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GRAHAM GREENE by Michael Shelden

GRAHAM GREENE

The Enemy Within

By Michael Shelden

Pub Date: June 1st, 1995
ISBN: 0-679-42883-6
Publisher: Random House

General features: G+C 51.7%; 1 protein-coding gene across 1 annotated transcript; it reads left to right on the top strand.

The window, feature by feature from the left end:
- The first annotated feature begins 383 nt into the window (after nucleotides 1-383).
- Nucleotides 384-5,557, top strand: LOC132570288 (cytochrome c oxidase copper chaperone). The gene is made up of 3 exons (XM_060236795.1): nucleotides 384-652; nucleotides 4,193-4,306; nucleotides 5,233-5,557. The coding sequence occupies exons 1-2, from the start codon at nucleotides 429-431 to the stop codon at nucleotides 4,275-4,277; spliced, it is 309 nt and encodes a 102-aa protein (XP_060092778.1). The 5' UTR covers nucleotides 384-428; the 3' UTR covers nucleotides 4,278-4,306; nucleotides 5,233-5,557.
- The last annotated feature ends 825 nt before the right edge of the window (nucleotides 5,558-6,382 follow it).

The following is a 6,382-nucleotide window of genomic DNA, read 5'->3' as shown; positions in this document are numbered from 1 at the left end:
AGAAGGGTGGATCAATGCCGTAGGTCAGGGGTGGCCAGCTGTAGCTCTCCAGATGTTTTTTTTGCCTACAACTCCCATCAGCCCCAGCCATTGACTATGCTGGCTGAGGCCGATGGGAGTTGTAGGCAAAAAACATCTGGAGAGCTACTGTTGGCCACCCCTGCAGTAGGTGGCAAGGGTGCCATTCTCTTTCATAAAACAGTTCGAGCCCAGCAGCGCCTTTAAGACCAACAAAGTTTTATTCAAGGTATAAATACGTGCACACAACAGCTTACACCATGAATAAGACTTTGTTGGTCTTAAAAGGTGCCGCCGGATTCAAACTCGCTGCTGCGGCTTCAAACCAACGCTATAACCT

Trying to hunt down the controversial, complex Greene (190491) as the Harry Lime of the literary racket, Shelden (Orwell, 1991, etc.) succeeds less in decoding the deceptions of Greene's life than in creating a trail of false leads. In contrast to the meticulous Norman Sherry's multi-volume authorized biography (The Life of Graham Greene: Vol. II, 1995, etc.), Shelden not only braves the protective Greene estate, but also rummages for unreliable rumors and sloppily sourced gossip. Greene's penchant for prostitutes, his friendship with double agent Kim Philby, his provocative loose-cannon politics, and his heterodox (rather antinomian) Catholicism all entangled his enigmatic life; but Shelden adds unsupported claims of homosexuality and pedophilia, opportunistic political posturing, and religious hypocrisy to make Greene as villainous a character as any in his novels. Shelden uses such unreliable witnesses as a Jamaican maid, a Capri postal worker, and the batty model for Aunt Augusta of Travels with My Aunt, and his own cases for an adolescent botched suicide attempt by hanging and an affair with a fellow Oxford man have scarcely more credibility. Given Greene's highly dubious character, some of Shelden's barbs hook flesh, from habitual spitefulness and petty deceptions--such as the publication of the ``lost novel'' The Tenth Man--to more serious sins. Shelden uncovers an early anti-Semitic streak, which surfaced in Greene's 1930s movie reviews of the ``tasteless Semitic opulence'' of producer Alexander Korda. In his last years, Greene conducted all-expenses-paid political liaisons with Panamanian dictators General Omar Torrijos and Manuel Noriega, and the Sandinistas-- which led to his puff personality piece Getting to Know the General, especially disappointing in comparison with his famously penetrating earlier tours of Mexico and Vietnam. Despite Shelden's relentless animus for Greene as a person and a writer, this propaganda campaign can neither surpass nor subvert the Greene legend. (16 pages b&w photos, not seen)